• To fill out this section of the application, it’s good to have the mindset that you will remove your business owner “hat” for a moment and place back on your employee “hat.”
    • The following information is needed to fill out this section of the form:
      • Name, address, Social Security Number, etc.
      • Which mutual fund you want to invest in and what amount (you’ll actually link up your bank account and fund the account later on once your online profile is established in the Vanguard system).
      • Primary and secondary beneficiaries.

Step 7 – Mail In Account Application and Wait

After filling out the three sections of the application discussed above, simply mail the forms in to the mailing address provided multiple times throughout the application. In about 10 days or so, you’ll receive an email from Vanguard saying that they’ve received your application.


Funding and Managing Your New Individual 401(k) Account

In this same email you’ll receive from Vanguard after the 10 day waiting period, there will also be a link that you can click to go to Vanguard Small Business Section of their website where you’ll set up your Individual 401(k) administration account.

Setting up Your Individual 401(k) Small Business Account

Setting up your 401(k) account in the Vanguard Small Business system is not completely straight-forward.

For example, if you already have a Vanguard Individual account(s), you will be unable to use the same user name and password that you used for your Individual sign-on with your Small Business Account. Additionally, you’ll be unable to view your Individual Vanguard holdings from your Small Business account profile. In most cases, you actually have to sign out, clear your browser cookies, and then log-in to the Individual Vanguard page in order to view your personal holdings.

Funding Your Individual 401(k) and Viewing Your Account Positions

Funding your 401(k) and viewing your investment positions is also not entirely straight-forward.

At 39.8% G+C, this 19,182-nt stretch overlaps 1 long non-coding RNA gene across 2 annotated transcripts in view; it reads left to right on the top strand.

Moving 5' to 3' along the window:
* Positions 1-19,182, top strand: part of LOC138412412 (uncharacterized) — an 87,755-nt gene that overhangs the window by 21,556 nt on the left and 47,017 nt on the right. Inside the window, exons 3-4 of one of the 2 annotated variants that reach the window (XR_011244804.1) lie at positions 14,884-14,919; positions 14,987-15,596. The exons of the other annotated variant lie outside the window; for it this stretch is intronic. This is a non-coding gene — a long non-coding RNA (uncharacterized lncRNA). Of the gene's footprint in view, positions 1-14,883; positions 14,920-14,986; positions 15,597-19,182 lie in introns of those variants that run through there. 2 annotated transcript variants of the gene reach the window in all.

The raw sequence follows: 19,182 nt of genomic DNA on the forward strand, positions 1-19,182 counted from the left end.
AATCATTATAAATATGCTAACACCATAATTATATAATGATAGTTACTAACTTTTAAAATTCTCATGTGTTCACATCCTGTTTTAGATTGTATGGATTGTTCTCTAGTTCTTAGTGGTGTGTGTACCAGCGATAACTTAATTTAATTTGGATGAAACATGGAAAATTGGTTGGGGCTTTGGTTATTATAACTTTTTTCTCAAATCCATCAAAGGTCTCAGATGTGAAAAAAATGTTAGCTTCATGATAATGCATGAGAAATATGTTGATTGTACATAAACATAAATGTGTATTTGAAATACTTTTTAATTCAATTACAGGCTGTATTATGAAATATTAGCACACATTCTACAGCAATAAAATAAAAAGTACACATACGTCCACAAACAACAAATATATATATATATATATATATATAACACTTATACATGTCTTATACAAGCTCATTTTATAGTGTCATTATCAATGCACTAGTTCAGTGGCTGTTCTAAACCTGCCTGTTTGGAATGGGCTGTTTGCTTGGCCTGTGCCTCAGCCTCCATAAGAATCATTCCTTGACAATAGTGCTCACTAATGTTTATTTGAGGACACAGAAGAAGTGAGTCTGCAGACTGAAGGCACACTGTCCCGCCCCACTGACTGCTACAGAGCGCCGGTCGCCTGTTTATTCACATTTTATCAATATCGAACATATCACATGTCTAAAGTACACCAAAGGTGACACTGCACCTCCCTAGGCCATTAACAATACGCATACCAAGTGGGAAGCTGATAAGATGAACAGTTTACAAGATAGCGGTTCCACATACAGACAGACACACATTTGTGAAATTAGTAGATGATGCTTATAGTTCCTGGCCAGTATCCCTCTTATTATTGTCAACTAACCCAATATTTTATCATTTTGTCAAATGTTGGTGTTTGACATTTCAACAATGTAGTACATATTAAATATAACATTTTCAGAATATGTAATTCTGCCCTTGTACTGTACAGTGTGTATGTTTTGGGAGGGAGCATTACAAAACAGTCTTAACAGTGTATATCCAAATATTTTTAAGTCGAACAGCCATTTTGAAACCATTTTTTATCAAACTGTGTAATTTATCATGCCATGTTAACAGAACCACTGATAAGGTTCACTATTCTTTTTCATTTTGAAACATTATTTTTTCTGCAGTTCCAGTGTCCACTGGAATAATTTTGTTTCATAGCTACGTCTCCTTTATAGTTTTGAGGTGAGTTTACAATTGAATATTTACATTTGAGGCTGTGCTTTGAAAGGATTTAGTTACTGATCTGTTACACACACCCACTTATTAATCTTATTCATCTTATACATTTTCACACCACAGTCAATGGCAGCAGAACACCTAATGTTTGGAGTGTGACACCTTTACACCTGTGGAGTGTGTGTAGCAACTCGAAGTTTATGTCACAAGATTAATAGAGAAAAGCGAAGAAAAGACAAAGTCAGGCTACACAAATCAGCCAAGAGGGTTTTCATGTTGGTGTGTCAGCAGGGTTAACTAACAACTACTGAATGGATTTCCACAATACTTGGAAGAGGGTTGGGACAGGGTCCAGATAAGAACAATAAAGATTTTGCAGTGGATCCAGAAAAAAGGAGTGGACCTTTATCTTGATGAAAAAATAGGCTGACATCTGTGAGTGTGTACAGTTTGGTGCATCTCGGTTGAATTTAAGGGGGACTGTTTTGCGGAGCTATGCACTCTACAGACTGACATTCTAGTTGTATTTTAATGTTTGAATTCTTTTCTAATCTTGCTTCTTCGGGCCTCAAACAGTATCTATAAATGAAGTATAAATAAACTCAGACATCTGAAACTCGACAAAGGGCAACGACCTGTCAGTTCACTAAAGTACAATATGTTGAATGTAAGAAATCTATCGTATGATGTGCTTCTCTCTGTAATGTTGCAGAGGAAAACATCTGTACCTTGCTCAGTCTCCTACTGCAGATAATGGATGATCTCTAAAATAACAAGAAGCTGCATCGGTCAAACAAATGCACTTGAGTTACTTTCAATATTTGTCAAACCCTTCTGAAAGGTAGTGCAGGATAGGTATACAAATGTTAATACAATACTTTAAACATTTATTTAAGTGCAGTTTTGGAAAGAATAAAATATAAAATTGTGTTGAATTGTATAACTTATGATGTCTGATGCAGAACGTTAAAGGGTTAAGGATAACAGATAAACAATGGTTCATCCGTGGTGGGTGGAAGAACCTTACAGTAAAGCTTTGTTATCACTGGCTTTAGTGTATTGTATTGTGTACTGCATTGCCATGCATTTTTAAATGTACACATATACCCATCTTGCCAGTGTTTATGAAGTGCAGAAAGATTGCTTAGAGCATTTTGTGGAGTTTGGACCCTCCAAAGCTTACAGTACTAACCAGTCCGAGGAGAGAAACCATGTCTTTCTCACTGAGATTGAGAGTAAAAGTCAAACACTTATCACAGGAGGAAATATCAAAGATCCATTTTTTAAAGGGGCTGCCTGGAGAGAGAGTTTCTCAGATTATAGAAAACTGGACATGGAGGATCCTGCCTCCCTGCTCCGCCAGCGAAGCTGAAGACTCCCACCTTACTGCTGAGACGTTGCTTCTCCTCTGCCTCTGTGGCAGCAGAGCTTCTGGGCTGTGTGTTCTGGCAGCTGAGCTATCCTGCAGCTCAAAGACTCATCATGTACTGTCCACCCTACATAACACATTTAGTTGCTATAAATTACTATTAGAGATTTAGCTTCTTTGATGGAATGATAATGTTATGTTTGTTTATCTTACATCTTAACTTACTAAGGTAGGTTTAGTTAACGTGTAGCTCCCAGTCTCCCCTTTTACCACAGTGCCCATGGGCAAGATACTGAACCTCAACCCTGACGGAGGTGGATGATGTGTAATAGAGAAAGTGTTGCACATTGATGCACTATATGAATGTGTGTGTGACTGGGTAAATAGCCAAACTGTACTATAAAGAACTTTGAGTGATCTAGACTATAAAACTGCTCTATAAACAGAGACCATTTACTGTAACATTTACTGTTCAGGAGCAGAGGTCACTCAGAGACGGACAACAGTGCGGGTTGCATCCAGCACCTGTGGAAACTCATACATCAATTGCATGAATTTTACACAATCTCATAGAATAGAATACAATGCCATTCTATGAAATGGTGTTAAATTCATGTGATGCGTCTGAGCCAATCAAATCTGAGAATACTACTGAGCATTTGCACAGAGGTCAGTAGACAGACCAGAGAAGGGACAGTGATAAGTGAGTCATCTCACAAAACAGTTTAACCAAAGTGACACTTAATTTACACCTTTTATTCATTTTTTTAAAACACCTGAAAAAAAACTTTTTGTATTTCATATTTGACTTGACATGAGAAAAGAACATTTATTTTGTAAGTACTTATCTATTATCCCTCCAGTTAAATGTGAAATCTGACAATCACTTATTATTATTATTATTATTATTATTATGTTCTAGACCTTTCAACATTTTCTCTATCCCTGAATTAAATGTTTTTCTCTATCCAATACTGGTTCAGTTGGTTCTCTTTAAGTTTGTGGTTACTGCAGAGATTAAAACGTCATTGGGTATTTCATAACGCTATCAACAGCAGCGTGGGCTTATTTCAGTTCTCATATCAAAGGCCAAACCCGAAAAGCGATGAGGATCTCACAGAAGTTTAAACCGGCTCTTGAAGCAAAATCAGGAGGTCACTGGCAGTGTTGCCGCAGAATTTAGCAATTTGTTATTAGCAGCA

In order to fund your Individual 401(k) either with employer contribution or employee-salary deferral funds, this action must be done while logged in to your Vanguard Small Business administration interface. The process of selecting the investment you want is much like using the normal individual Vanguard interface.

However, once the money is taken from your bank account and the mutual fund is purchased, you are only able to view the overall account balances from your Vanguard Small Business interface. In order to actually see what mutual funds you are holding and the value they possess, you must be logged in to your normal Individual account. This makes it sort of a pain to manage multiple accounts. However, it is set up this way with larger companies in mind in order to protect the privacy of the individual employees and what investments they are holding.

How about you all? Have you ever opened an Individual 401(k) account or another type of self-employed retirement plan? If so, where did you choose to invest the funds and why? Did you find the account opening process overly cumbersome or pretty straight-forward? 

Share your experiences by commenting below!

Also, if you’re wanting to read more about the individual 401(k) account opening process, Flexo from Consumerism Commentary wrote up a great piece on this which can be accessed by clicking here. It definitely helped give me a guide to opening my individual 401(k) account. Thanks Flexo!

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About the Author Jacob A Irwin